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Pairing Cocktails and Cheese

I am putting together a cheese board for my mom's birthday. I've picked a triple creme brie, Rogue River Bleu and Dubliner. I intend include my homemade cranberry, rosemary, sea salt bread, sliced apple, honey, amarena cherries, hazelnuts and baguette with the cheeses.

Now, here's where things get a little harder. My mom also requested 60's cocktails for her birthday... Now, I've heard of people pairing Manhattans and brie, but I couldn't find much for bleu or the Dubliner...

I thought, perhaps, a Moscow Mule might go well with the bleu, as I have seen it paired with candied ginger and with vodka... I don't know if the lime might pose a problem, though.

Please note: My mom is very allergic to gin.

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  1. First of all, let me say that if I were ever to find out I had a gin allergy, it would be completely devastating for me. I have often wondered about this pairing subject myself, so I'm hoping others with more experience/expertise than I will weigh in, but here are my thoughts. I would think a manhattan would pair pretty well with all those cheeses. I can kind of see your concern about the lime. I find lemon fights less with cheeses, so if you are looking for a citrusy/somewhat sweet drink, you might consider a brandy crusta. The sugar around the outside of the glass is fun for a party, and brandy works well with cheeses (especially blue cheeses--my wife makes a bleu cheese tureen that has brandy in it, and it's amazing).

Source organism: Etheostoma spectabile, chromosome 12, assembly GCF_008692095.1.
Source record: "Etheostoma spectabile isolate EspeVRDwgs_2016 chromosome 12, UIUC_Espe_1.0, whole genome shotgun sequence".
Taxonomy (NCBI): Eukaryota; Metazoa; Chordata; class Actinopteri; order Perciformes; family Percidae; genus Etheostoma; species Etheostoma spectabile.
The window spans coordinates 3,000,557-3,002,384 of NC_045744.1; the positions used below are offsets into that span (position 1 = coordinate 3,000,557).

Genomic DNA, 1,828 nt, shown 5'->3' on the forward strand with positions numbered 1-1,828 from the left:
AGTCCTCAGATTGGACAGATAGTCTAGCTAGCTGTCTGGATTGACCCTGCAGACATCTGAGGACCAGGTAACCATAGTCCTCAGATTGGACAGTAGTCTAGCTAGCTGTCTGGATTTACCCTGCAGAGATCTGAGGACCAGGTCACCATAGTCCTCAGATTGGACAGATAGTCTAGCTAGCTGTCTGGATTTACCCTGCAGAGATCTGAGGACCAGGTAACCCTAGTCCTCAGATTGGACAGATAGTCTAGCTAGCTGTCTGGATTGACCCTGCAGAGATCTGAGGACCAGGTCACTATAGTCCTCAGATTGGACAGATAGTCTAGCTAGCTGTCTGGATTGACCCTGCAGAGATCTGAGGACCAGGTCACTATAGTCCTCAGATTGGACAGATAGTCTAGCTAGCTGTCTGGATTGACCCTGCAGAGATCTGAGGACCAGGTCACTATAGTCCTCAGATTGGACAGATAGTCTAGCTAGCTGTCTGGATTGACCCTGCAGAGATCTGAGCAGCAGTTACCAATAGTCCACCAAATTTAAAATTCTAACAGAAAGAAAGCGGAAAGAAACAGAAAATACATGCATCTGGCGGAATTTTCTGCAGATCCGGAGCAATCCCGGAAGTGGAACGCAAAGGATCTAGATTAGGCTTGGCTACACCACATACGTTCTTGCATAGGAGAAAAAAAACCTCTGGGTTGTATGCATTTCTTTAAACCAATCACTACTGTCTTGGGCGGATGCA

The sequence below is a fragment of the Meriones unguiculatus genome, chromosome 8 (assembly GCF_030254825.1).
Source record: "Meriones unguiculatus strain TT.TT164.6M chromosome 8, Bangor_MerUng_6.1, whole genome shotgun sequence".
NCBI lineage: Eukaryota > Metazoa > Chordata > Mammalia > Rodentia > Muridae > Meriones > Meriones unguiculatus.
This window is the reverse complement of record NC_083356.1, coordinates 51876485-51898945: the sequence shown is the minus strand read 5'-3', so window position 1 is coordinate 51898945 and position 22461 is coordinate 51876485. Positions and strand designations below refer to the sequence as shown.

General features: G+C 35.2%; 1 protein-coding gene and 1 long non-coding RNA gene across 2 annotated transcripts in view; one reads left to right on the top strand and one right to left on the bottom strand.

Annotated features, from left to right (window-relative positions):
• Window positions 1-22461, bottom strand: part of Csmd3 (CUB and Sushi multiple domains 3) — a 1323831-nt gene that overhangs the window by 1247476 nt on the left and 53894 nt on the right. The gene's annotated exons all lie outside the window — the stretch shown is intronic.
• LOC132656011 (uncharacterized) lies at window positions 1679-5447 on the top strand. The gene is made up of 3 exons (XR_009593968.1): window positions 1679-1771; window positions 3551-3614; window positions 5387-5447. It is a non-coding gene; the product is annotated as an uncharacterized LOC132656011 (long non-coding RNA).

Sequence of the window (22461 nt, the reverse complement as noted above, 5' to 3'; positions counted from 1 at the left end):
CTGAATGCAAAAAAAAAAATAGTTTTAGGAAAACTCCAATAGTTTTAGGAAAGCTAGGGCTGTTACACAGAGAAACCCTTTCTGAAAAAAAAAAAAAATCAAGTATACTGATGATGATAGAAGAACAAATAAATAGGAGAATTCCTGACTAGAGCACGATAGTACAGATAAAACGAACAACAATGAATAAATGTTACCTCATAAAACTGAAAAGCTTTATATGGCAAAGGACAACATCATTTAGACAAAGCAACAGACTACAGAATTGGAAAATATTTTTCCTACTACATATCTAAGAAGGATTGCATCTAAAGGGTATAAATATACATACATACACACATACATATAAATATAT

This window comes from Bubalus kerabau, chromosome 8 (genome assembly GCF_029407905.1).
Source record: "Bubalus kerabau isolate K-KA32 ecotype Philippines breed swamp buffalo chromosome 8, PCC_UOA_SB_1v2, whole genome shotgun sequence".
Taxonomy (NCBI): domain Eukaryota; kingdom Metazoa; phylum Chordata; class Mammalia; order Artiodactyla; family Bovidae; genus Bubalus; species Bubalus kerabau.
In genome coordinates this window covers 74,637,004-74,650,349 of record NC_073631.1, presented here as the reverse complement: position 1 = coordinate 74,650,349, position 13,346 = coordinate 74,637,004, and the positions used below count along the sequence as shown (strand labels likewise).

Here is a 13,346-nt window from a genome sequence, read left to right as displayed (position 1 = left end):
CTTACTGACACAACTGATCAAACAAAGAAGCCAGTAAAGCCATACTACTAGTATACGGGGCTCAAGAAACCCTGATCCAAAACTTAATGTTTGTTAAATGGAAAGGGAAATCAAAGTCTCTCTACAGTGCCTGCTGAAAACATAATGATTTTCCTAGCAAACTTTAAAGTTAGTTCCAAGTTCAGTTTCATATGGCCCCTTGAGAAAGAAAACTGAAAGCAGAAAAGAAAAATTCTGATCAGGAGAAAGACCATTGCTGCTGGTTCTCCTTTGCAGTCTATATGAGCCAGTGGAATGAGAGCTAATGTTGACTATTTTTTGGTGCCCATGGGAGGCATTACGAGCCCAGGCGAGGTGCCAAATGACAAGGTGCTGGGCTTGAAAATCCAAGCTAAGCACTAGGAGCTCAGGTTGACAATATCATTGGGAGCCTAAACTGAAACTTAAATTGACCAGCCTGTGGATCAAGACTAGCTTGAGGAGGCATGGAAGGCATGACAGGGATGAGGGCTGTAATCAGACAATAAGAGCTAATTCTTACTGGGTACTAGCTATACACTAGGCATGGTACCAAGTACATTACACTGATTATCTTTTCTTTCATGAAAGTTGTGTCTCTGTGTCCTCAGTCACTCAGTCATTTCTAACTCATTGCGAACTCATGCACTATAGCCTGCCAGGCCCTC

2 Replies
    1. re: curseofleisure

      I'll agree with the brandy crusta, although I have very little experience with pairings. It's my personal favorite drink at the moment, and all of my guests have enjoyed it with the mini cheese board we put out at gatherings. If you do crustas, you should make sure to do the sugar rim about an hour before serving. This way, the sugar forms a crust on the glass and you get less sugar in your mouth with each sip- I personally feel that with a freshly-done rim the sugar throws off the balance of the drink.

      If you're still interested in ginger, you can definitely pair it with lemon as well. I enjoy ginger sidecars (cognac/brandy, lemon and ginger liqueur) and there are plenty of other ginger liqueur recipes on the Domaine de Canton liqueur website sorted by base spirit.

      1. re: tinnywatty

        Completely agree with the sugar-ahead-of-time tip.

    2. I was at a really great bar last night. VERY extensive cocktail list 150+, their own barrel aged cocktails, their own custom barrel of Elijah Craig, you get the drift.

      They had This item-
      CABRALES CIGARS †
      Spanish blue cheese & leek fondue, rolled into phyllo cigars then pan seared; accented with sherry-raisin sauce

      At the bar only, they serve a side of St.-Germain with it and instructed us to let the food rest on the palette for a minute and then follow with the St.-Germain.
      They were excellent.
      Maybe you could do some sort of Vodka Gimlet or other Vodka drink of some sort and incorporate the St. Germain? That would give it a new twist. They would probably really love the St.-Germain. I know I do.
      It worked great with the dish though I will admit the sherry-raisin sauce was quite forward vs the Bleu Cheese...
      But the more I think about it, S-G has that sort of reminiscent of a white grape profile which would probably work VERY well with lots of cheeses.

      1 Reply
      1. re: FriendOfTheDevil

        St. Germain is a great idea! You could make a variation on a French 75 using vodka instead of gin and adding SG.

        Something tells me a Cocktail a la Louisiane or a Vieux Carré might with well with your cheese plate, too.

      2. I just ran across this one which though not a 60;s cocktail, looks very interesting...

        Queen Bee (still on the menu @ Carlyle)